Warners' Blu-ray of A Star is Born has been in the works for quite a while. Confirmed fans don't need to be told to snap it up, but I can honestly recommend a look-see by others not entirely sold on musicals or even on Judy Garland -- it's that different from her earlier MGM work.
The lush transfer brings most of the show up to the quality of original Technicolor prints, which I can personally confirm were dazzling. The sound comes in DTS-HD Master Audio and 5.1 Dolby Digital configurations. A mono Spanish and a 2.0 stereo French track are included as well, with subtitles in English, French and Spanish. Ray Heindorf's score has the sharp, brassy quality of Warner tracks of this period. Curiously, although Heindorf has a tiny cameo in the film, his name does not appear in the credits.
The extras are all included on a second Standard DVD. The big draw is an extensive gallery of alternate musical takes, which may have been preserved in Jack Warner's personal vault. Garland is seen singing The Man That Got Away in different costumes and lighting. The first attempt may have been a visual study to decide whether to shoot the entire film in CinemaScope, as the angle plainly shows that Tommy Noonan's fingers aren't striking the piano keyboard. Alternate takes and angles represent several more musical numbers, as well as a dialogue scene. More video extras include a promotional film that uses alternate takes of key scenes, and the extensive coverage of the 1954 premiere is seen in newsreel and extended telecast extras. The premiere must have been as big as the studio claimed. Every star on the charts seems to be attending, either to see the highly touted film or to lend support to Ms. Garland's big comeback.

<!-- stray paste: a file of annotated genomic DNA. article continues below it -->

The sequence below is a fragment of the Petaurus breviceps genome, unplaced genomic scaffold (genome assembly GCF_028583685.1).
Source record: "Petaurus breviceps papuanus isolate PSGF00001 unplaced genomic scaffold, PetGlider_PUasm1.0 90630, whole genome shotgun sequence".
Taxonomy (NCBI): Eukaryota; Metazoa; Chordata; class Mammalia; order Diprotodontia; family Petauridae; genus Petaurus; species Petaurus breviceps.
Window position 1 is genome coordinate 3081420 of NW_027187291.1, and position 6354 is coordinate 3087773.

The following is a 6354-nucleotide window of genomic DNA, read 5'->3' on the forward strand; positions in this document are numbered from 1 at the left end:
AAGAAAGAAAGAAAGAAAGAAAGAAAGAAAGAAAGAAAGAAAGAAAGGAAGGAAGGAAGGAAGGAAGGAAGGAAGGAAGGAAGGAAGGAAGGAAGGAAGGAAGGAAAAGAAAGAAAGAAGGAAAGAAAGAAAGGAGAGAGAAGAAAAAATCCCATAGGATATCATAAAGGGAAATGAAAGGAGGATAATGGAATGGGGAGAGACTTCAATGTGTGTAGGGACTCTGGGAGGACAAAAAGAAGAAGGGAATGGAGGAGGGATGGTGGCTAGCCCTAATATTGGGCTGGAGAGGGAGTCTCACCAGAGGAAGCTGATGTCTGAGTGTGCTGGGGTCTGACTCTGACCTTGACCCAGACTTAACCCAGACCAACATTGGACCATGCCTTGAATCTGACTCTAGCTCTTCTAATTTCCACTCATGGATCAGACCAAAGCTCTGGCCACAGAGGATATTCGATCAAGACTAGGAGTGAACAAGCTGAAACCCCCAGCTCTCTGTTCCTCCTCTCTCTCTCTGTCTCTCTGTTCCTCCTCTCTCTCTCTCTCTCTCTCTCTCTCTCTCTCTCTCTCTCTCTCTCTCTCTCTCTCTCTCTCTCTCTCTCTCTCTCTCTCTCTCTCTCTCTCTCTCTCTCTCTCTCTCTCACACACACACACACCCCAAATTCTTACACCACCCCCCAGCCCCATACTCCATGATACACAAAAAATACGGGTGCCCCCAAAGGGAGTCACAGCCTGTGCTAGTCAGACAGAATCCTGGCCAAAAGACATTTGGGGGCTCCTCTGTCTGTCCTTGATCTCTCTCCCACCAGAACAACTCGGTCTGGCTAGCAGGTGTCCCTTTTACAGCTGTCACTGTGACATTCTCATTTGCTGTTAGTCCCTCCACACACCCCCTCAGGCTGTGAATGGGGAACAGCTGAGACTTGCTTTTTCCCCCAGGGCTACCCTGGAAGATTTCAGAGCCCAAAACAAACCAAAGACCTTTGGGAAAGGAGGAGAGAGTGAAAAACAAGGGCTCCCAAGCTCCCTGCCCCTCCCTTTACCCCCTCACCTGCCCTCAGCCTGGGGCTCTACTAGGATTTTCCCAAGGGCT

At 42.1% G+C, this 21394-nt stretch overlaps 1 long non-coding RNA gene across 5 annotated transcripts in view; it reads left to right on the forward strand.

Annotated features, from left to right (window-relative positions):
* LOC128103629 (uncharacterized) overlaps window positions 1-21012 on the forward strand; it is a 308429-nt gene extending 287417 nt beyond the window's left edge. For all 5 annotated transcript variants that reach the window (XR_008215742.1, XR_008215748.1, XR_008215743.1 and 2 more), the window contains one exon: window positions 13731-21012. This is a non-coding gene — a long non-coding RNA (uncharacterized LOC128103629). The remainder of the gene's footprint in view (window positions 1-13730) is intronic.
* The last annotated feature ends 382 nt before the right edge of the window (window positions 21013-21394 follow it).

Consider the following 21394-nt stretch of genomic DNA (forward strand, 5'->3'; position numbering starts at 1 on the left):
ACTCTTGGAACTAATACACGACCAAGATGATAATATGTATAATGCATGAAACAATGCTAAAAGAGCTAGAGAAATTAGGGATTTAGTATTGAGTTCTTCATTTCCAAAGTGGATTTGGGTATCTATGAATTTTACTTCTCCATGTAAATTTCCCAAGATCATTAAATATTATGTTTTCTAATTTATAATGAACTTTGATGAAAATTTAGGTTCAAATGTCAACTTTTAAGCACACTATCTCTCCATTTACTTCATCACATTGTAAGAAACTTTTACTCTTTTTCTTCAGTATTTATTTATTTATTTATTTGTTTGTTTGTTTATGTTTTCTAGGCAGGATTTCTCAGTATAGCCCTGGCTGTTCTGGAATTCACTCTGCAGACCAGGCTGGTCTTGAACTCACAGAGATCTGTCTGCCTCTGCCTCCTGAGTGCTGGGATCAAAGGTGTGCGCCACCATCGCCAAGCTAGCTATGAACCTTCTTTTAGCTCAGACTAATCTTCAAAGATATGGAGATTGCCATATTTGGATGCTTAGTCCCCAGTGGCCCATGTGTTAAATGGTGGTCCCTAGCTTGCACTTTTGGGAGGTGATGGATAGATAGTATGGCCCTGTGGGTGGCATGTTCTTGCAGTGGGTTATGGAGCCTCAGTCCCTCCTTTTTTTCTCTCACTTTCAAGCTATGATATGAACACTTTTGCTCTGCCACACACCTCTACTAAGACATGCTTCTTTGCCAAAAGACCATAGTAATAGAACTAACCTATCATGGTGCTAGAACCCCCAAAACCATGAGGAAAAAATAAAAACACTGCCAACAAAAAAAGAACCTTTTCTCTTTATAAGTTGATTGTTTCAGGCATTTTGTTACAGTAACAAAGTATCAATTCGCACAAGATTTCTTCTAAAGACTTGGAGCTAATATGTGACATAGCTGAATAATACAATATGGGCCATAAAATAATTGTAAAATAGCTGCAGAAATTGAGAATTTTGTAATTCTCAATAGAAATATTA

Also highly desirable is an extensive gallery of audio extras -- raw music session tapes (a specialty of the musical experts in Warner Home Video) and a vintage radio program.
There's more than enough here to satisfy fans. What's missing is coverage of the film's restoration history. Perhaps it's just too contentious! The movie was cut by over twenty minutes not long after its premiere, and the studio inexplicably discarded the cut negative for the long version. In the early 1980s museum curator Ron Haver made big news reassembling the film as best he could, and a refinement of that assembly is presented here. Because the soundtrack of the long version had been retained, missing scenes and musical numbers were added by animating stills and inserting where practical shots from scenes that had been saved as stock shot material -- like the hamburger scene. Just before Haver's restoration was finished, a Hollywood pirating bust yielded a missing musical number in a print apparently taken by a projectionist from a Warners' trash bin. One of the restored sections missing from cut prints was the entire proposal scene, the one with the snooping microphone that seems, again, inspired by Singin' in the Rain. What I personally can't understand is how A Star is Born played so well with all of these scenes missing. Although the 176-minute restoration does seem to be One Musical Number too long, most of the missing material greatly adds to the film's impact.